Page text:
Though in every sense a contemporary painter, New York artist Marianne Gagnier has cultivated a deep imaginative connection with the work of several great French and Italian artists of the 17th century. In their work Gagnier has found, in the words of one New York critic, “rich visual inspiration for a contemporary urban theatre of memory and imagination.” The idealized landscapes of these masters suggest a mythical world in total harmony—Arcadia. But, as Gagnier knows, the perfect sapphire skies or rosy dawns belie a human drama that is at the heart of their pictures. And it is this contradiction between the beauty all around and the turmoil within that finds eloquent voice in Marianne Gagnier’s work.
None of this is to suggest that Gagnier approaches her painting academically, though her academic training is impressive—her Bachelor of Arts degree is from Yale and her Master of Fine Arts from Parsons School of Design. Her paintings strike the viewer with dazzling color and energy and sheer beauty of the paint surface. Gagnier’s working methods are her own. Rather than starting out to illustrate a theme or poetic idea, Gagnier reverses the process: she starts with a movement, sometimes a mere gesture, creating abstract shapes and forms. “When I glimpse an image in the painting,” she says, “the process changes to developing a picture that emerges from the forms.” As the painting evolves through reworking, poetic references suggest themselves, so that the title comes near the end of the process, an allusion to what has been developed on the canvas.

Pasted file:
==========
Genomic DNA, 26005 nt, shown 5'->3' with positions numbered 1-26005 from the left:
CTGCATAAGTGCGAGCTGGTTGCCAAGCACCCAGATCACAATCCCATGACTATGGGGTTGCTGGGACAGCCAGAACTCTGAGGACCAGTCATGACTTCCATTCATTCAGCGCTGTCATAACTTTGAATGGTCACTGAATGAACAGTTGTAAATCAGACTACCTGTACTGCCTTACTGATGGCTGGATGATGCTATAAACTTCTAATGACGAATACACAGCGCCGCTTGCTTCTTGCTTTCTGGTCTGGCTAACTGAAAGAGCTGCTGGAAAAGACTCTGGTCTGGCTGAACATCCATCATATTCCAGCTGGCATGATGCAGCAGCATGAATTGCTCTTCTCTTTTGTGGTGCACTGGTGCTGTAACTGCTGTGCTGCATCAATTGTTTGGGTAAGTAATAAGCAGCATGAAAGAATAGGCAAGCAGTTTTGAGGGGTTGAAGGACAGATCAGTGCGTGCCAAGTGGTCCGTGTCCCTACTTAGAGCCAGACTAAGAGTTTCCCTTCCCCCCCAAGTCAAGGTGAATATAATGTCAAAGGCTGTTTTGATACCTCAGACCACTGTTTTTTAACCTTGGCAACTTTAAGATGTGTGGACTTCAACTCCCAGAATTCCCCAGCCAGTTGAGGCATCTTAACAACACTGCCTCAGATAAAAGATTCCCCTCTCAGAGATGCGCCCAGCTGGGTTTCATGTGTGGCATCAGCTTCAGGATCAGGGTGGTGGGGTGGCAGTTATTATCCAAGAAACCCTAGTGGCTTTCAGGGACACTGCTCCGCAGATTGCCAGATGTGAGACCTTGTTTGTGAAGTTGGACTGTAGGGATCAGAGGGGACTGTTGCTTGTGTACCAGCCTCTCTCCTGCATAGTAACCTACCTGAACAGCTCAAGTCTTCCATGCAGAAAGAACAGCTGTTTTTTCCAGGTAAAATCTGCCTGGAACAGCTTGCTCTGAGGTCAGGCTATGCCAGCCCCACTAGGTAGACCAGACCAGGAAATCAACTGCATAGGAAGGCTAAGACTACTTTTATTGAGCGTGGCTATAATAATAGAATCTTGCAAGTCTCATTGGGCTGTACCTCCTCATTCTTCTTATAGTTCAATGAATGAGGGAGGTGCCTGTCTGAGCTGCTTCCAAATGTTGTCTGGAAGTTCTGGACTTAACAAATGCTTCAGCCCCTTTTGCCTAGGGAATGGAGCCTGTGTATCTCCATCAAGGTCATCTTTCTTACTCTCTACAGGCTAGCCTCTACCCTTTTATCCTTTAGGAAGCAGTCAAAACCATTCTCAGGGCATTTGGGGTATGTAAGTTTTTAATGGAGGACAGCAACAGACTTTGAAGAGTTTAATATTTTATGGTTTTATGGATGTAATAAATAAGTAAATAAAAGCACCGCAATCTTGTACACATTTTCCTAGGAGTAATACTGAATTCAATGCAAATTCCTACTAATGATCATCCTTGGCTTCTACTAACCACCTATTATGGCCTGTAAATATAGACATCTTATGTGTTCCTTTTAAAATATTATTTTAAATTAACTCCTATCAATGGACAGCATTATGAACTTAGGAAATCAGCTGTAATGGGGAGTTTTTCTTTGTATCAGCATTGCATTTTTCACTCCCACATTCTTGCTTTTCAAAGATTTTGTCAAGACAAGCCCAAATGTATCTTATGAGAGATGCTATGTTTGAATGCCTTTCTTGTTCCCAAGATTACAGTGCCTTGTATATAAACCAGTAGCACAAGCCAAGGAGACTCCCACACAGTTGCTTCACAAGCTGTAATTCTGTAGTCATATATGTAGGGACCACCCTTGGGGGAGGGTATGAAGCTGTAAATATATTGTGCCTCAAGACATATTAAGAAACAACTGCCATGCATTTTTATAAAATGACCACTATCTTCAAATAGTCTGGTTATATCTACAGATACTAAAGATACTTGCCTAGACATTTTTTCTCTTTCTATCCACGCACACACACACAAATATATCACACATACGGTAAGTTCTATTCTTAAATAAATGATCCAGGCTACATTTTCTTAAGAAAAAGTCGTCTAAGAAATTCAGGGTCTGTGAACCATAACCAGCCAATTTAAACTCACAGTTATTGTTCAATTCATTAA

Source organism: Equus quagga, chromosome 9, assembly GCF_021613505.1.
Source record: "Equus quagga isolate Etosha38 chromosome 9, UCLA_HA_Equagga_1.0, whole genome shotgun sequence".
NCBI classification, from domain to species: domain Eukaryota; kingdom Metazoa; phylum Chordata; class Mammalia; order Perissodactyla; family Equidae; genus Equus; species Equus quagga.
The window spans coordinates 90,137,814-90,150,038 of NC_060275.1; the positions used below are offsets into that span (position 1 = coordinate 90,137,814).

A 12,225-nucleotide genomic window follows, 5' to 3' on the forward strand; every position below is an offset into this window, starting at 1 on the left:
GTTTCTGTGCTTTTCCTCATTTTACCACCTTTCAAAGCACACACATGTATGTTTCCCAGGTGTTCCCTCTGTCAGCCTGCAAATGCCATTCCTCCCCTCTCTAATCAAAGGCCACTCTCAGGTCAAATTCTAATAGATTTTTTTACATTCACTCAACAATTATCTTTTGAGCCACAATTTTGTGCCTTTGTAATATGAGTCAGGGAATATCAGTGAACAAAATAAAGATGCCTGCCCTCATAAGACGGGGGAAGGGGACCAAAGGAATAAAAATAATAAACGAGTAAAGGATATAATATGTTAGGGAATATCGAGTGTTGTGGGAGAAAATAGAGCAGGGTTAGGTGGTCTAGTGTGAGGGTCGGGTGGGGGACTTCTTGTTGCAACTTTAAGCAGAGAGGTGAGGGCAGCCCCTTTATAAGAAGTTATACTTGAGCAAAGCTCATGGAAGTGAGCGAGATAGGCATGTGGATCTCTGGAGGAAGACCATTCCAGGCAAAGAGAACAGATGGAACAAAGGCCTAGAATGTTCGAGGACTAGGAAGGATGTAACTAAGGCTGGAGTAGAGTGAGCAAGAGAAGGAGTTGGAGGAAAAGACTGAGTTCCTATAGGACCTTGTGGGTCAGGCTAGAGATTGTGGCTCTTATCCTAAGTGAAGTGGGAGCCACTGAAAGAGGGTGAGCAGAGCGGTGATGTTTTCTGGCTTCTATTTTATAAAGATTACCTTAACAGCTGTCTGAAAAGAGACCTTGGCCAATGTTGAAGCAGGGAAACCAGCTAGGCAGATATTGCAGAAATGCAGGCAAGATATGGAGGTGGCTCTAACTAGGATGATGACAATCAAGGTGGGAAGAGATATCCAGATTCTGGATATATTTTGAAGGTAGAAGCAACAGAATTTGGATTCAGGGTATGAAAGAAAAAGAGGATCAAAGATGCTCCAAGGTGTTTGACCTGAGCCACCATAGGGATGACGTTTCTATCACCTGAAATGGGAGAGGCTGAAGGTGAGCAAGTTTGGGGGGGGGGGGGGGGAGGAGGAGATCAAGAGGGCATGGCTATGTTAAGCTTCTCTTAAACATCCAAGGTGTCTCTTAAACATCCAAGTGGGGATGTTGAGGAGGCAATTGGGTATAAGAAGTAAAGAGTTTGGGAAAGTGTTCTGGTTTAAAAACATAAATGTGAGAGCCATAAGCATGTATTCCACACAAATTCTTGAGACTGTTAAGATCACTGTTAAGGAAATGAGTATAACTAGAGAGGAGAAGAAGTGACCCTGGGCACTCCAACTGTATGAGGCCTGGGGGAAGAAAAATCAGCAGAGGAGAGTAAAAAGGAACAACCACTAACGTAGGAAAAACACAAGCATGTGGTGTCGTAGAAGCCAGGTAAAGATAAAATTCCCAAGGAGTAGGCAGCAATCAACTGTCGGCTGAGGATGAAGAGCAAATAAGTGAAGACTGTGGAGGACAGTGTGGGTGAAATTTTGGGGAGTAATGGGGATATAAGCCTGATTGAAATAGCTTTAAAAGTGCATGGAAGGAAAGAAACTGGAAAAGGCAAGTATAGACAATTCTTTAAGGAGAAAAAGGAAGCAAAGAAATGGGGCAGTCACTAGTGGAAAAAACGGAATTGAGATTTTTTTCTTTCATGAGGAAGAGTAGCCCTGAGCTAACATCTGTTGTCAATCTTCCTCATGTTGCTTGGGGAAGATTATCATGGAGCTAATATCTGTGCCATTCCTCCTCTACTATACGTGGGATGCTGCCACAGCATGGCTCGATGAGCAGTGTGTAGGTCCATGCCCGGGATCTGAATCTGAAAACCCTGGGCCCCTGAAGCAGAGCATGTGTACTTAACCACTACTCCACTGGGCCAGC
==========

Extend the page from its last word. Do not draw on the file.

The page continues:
Though Gagnier has exhibited regularly in New York City and the Northeast since the early 1980s, her break-through New York exhibition in Tribeca came in 2002. Critic Patricia Bailey referred to Gagnier’s “remarkable exhibition of darkly poignant paintings” and how the figures in her paintings “seem drenched with profound enigmatic significance.” Maureen Mallarkey, writing in Studio Notes, described Gagnier’s paintings as “vigorously and sensuously done. Darksome, broody passages are abruptly halted by a luscious expanse of sky…. [Lighting] is determined largely by inner need. Mood. Centimeter by centimeter, it is a lovely sight.”